Date of Award
Master of Science
Larry S. Jeffery
Joe S. Alexander, L. N. Skold
A study was made to (1) determine whether soybeans (Glyclne max (L.) Merr.) could be grown successfully in wheat stubble as part of a double-cropping system, (2) test different combinations of herbicides for weed control, (3) determine the effects of burning versus non-burning of straw on soybean vigor and weed population, and (4) determine by bioassay if herbicide residues persisted at the end of the growing season. At Knoxville herbicide treatments effectively controlled weeds throughout the growing season but at Springfield only through the sixth week. Weed control at Springfield failed completely by the end of the growing season. The best weed control ratings were recorded on the DCPA (dimethyl 2,3,5,6-tetrachloroterephthalate) plus paraquat (1,1'- dimethyl-4,4'bipyridinium ion) treatment, linuron [3-(3,4-dichlorophenyl)- 1-methoxy-1-methylurea] plus paraquat treatment and the alachlor [2-chloro-2’,6'-diethyl-N-(methoxy ethyl) acetanilide] plus linuron plus paraquat treatment. The poorest weed control was recorded on the amiben (3-amino-2,5-dichlorobenzoic acid) and the amiben plus paraquat treat-ments. At Knoxville, percent weed control was higher on the burned plots than on the non-burned plots. At Springfield, soybeans showed an extreme loss of vigor by the end of the growing season; however, at Knoxville, soybeans remained vigorous throughout the growing season. Extreme loss of vigor at Springfield was attributed to increasing weed competition. Soybean yields on herbicide-treated plots averaged only 4 bushels per acre as compared to 18 bushels on the conventional seedbed plus cultivation treatment. The low yields on herbicide treated plots were due to weed competition and insufficient rainfall. At Knoxville, yields on herbicide treated plots averaged 38 bushels per acre as compared to 45 bushels on the conventional seedbed plus cultivation treatment. At Knoxville, a bioassay with crimson clover (Trifolium incarnatum L.) and wheat (Triticum aestivum L.) seedlings indicated that no toxic herbicide residues remained in the soil at the end of the growing season.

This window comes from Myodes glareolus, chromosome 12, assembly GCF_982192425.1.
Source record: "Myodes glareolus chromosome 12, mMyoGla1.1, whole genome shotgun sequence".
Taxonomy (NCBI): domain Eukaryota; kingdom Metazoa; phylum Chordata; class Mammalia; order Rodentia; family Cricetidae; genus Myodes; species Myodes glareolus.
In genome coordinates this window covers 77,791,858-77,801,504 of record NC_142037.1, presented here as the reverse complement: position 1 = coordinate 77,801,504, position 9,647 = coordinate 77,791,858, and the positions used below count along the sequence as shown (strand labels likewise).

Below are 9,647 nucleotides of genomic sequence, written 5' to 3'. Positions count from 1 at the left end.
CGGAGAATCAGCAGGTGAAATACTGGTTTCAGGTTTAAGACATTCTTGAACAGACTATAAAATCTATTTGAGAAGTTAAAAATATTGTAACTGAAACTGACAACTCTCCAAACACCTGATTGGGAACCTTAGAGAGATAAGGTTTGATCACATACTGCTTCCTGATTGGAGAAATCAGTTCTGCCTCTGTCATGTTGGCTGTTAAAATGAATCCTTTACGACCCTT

Henard, Tommy Shields, "Chemical weed control in soybeans planted in nontilled wheat stubble. " Master's Thesis, University of Tennessee, 1970.